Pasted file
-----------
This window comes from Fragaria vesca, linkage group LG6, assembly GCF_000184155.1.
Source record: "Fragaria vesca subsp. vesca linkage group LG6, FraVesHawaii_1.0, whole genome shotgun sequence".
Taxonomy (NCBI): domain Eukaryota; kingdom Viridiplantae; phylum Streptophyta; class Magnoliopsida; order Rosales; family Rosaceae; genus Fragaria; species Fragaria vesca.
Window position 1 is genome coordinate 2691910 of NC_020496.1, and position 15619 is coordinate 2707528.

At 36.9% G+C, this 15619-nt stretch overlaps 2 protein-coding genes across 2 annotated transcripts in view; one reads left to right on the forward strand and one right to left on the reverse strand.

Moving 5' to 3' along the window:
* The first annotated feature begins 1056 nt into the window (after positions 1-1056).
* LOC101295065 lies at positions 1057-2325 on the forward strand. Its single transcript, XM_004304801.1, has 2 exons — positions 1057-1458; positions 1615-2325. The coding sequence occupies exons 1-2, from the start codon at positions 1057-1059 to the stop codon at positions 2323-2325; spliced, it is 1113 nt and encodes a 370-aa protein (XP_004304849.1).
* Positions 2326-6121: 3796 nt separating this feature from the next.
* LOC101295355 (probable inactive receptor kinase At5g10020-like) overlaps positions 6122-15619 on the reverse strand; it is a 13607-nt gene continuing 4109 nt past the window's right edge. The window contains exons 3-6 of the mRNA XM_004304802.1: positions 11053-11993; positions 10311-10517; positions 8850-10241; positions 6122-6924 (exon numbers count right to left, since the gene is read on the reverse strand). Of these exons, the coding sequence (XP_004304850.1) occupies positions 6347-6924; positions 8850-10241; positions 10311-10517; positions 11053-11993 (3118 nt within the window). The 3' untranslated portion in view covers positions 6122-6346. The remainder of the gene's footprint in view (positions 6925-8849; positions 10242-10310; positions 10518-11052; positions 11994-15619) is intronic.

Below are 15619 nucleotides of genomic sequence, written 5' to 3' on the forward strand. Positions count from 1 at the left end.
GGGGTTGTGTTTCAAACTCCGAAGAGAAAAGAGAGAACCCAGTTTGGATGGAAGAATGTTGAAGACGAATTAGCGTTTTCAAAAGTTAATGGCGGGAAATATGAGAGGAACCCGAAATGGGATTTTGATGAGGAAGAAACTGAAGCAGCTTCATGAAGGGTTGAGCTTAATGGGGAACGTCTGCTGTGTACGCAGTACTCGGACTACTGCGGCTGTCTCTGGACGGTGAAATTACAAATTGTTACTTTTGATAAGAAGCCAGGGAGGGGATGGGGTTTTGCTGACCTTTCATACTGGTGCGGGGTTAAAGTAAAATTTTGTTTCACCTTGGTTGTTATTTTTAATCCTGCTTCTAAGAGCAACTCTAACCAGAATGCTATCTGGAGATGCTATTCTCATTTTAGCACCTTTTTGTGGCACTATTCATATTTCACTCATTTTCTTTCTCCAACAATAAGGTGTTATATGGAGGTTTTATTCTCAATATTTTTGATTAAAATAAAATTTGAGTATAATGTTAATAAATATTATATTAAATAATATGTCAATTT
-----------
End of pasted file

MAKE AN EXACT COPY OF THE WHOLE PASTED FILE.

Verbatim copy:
This window comes from Fragaria vesca, linkage group LG6, assembly GCF_000184155.1.
Source record: "Fragaria vesca subsp. vesca linkage group LG6, FraVesHawaii_1.0, whole genome shotgun sequence".
Taxonomy (NCBI): domain Eukaryota; kingdom Viridiplantae; phylum Streptophyta; class Magnoliopsida; order Rosales; family Rosaceae; genus Fragaria; species Fragaria vesca.
Window position 1 is genome coordinate 2691910 of NC_020496.1, and position 15619 is coordinate 2707528.

At 36.9% G+C, this 15619-nt stretch overlaps 2 protein-coding genes across 2 annotated transcripts in view; one reads left to right on the forward strand and one right to left on the reverse strand.

Moving 5' to 3' along the window:
* The first annotated feature begins 1056 nt into the window (after positions 1-1056).
* LOC101295065 lies at positions 1057-2325 on the forward strand. Its single transcript, XM_004304801.1, has 2 exons — positions 1057-1458; positions 1615-2325. The coding sequence occupies exons 1-2, from the start codon at positions 1057-1059 to the stop codon at positions 2323-2325; spliced, it is 1113 nt and encodes a 370-aa protein (XP_004304849.1).
* Positions 2326-6121: 3796 nt separating this feature from the next.
* LOC101295355 (probable inactive receptor kinase At5g10020-like) overlaps positions 6122-15619 on the reverse strand; it is a 13607-nt gene continuing 4109 nt past the window's right edge. The window contains exons 3-6 of the mRNA XM_004304802.1: positions 11053-11993; positions 10311-10517; positions 8850-10241; positions 6122-6924 (exon numbers count right to left, since the gene is read on the reverse strand). Of these exons, the coding sequence (XP_004304850.1) occupies positions 6347-6924; positions 8850-10241; positions 10311-10517; positions 11053-11993 (3118 nt within the window). The 3' untranslated portion in view covers positions 6122-6346. The remainder of the gene's footprint in view (positions 6925-8849; positions 10242-10310; positions 10518-11052; positions 11994-15619) is intronic.

Below are 15619 nucleotides of genomic sequence, written 5' to 3' on the forward strand. Positions count from 1 at the left end.
GGGGTTGTGTTTCAAACTCCGAAGAGAAAAGAGAGAACCCAGTTTGGATGGAAGAATGTTGAAGACGAATTAGCGTTTTCAAAAGTTAATGGCGGGAAATATGAGAGGAACCCGAAATGGGATTTTGATGAGGAAGAAACTGAAGCAGCTTCATGAAGGGTTGAGCTTAATGGGGAACGTCTGCTGTGTACGCAGTACTCGGACTACTGCGGCTGTCTCTGGACGGTGAAATTACAAATTGTTACTTTTGATAAGAAGCCAGGGAGGGGATGGGGTTTTGCTGACCTTTCATACTGGTGCGGGGTTAAAGTAAAATTTTGTTTCACCTTGGTTGTTATTTTTAATCCTGCTTCTAAGAGCAACTCTAACCAGAATGCTATCTGGAGATGCTATTCTCATTTTAGCACCTTTTTGTGGCACTATTCATATTTCACTCATTTTCTTTCTCCAACAATAAGGTGTTATATGGAGGTTTTATTCTCAATATTTTTGATTAAAATAAAATTTGAGTATAATGTTAATAAATATTATATTAAATAATATGTCAATTT